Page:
Several species of fish have adapted to harsh environments using the same mechanism, which brings to question evolutionary chance, according to a study by Michi Tobler, Joanna Kelley, and many additional collaborators. We recently published the article about repeated adaptations to extreme environments in Proceedings of the National Academy of Sciences.
Writing is hard. It’s something that every scientist struggles with. Writing concisely — saying what you mean in as few words as possible — is especially hard yet it’s a crucial skill for scientists to develop. Postdoc Scott Hotaling published an open access essay in Limnology & Oceanography Letters to help. Titled “Simple rules for concise scientific writing” (see a summary of his rules below), Scott provides practical advice to improve your scientific writing.
Ph.D. Candidate Alex Fraik is featured in Outside magazine’s video What Dam Removals Can Do for a River. Alex was part of a team that sampled steelhead in Washington’s Elwah River to monitor their return after the removal of the Elwah and Glines Canyon Dams.
Mountain glaciers are disappearing around the world, including in iconic locations like Glacier National Park in northwestern Montana. With the recession of glaciers come dramatic changes in downstream habitats. As habitats are altered and meltwater sources dwindle, organisms adapted to the cold conditions of glacier-fed stream face increasingly uncertain futures. By linking high-resolution invertebrate data for 129 sites across the Glacier National Park alpine to fine-scale glacial records dating to Little Ice Age (~170 years ago), Scott et al. were able to ask a key question: what happens to mountain stream biodiversity as glaciers recede? They found that a distinct “cold-water” community lives in headwater streams and this cold-water community is persisting in places that have not been glaciated in 170 years! These findings challenge the notion that headwater stream invertebrates are cold stenotherms that are acutely sensitive to stream warming and opens the door to new questions about their physiological limits and how biotic drivers (e.g., competition) may shape their distributions.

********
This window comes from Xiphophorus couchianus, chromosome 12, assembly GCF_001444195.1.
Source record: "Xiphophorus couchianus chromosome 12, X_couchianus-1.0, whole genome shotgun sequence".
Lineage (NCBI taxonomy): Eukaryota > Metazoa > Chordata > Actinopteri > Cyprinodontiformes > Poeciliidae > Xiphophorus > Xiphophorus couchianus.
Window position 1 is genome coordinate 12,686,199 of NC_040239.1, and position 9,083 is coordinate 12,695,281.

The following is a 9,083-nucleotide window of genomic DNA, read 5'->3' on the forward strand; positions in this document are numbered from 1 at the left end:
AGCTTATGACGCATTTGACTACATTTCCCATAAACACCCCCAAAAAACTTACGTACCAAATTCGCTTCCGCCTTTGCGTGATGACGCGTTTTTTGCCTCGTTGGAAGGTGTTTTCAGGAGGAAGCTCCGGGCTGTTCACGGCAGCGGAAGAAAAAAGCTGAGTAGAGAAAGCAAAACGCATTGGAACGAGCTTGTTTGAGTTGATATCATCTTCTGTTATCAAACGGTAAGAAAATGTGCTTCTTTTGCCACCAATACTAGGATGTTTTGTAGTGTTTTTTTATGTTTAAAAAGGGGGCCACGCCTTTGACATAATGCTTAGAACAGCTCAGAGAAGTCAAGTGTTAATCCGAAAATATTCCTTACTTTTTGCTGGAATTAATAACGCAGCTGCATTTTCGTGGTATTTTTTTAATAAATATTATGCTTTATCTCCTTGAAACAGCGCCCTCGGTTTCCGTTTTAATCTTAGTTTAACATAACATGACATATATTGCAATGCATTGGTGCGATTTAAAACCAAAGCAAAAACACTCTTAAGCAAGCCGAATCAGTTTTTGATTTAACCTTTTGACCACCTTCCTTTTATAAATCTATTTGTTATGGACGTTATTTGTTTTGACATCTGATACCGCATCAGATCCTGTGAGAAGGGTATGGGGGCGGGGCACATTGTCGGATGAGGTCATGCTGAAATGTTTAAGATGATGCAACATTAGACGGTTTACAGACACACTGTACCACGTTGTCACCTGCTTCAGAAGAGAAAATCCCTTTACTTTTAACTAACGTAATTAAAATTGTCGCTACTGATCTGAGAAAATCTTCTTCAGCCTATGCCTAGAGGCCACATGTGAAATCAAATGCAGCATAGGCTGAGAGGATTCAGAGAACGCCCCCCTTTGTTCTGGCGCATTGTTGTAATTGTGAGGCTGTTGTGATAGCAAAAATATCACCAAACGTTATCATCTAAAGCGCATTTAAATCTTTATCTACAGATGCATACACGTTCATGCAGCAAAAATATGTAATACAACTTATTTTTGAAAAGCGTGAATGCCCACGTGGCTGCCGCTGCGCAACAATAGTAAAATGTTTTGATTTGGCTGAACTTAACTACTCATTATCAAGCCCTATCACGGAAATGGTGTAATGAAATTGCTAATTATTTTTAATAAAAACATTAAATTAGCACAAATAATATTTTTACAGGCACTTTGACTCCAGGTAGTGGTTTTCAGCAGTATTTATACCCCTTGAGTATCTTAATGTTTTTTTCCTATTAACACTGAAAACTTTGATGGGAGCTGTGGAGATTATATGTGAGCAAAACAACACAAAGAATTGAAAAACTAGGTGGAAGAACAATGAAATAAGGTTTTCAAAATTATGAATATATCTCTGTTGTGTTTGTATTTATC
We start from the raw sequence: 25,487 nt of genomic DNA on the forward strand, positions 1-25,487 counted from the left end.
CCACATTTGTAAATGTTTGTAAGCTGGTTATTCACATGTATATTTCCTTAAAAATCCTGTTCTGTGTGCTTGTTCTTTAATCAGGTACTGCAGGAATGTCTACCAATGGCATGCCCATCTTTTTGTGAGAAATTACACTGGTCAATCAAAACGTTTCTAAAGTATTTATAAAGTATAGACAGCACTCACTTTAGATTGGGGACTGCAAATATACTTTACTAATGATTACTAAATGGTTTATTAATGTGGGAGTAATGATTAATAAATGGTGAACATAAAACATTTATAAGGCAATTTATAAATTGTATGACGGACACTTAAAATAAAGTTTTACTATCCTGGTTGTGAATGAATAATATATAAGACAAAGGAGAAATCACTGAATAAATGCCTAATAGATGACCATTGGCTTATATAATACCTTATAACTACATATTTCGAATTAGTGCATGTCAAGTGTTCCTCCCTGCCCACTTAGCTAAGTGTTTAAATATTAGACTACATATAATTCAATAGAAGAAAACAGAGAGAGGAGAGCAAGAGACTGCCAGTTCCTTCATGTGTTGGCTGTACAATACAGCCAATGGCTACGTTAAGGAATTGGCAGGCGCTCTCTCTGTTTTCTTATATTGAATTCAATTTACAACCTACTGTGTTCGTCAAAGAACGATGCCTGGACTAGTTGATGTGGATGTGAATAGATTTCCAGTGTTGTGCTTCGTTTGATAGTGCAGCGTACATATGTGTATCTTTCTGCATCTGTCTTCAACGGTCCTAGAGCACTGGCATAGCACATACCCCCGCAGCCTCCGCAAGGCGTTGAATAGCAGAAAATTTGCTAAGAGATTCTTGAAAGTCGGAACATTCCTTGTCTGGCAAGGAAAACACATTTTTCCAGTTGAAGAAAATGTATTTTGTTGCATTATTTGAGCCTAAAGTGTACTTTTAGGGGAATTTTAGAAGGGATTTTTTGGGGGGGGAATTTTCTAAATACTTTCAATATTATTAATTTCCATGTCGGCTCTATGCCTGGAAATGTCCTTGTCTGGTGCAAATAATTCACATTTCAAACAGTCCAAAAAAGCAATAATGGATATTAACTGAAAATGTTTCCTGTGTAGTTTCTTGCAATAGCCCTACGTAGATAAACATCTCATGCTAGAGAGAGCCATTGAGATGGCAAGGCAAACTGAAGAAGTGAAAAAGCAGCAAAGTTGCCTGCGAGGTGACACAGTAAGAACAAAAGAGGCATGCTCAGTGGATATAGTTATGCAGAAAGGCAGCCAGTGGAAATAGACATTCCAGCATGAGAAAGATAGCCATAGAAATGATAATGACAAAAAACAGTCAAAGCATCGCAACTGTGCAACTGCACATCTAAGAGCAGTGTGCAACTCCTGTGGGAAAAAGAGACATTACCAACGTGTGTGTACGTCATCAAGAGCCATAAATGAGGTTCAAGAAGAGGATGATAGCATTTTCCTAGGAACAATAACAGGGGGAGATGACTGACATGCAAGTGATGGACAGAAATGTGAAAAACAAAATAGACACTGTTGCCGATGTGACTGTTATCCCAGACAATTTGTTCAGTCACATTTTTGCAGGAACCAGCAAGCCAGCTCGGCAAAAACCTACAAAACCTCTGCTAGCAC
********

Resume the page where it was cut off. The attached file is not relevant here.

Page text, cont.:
Link to study: https://www.pnas.org/content/early/2020/05/12/2001697117
Dr. Scott Hotaling, a postdoc in the Kelley lab, conducted research for several weeks in Antarctica while aboard NSF’s Laurence M. Gould research vessel. Read more about his experiences in the field, sampling Antarctic midges, crossing ‘the Drake’, and a difficult return to the United States during the COVID-19 pandemic.
PC: Scott Hotaling
There’s also a great article in the Antarctic Sun!
Scott Hotaling is currently conducting research on the Antarctic midge (Belgica antarctica) for several weeks while onboard the NSF icebreaker, the RV Laurence M Gould. Follow Scott’s Twitter (@MtnScience) for amazing Antarctica photos (see examples below) and field work updates!
In February, Joanna Kelley traveled to Washington, D.C. to speak at The National Academies of Sciences, Engineering, and Medicine as part of the Next Steps for Functional Genomics: A Workshop. Her talk focused on the advancement of research on environmental regulation of gene function.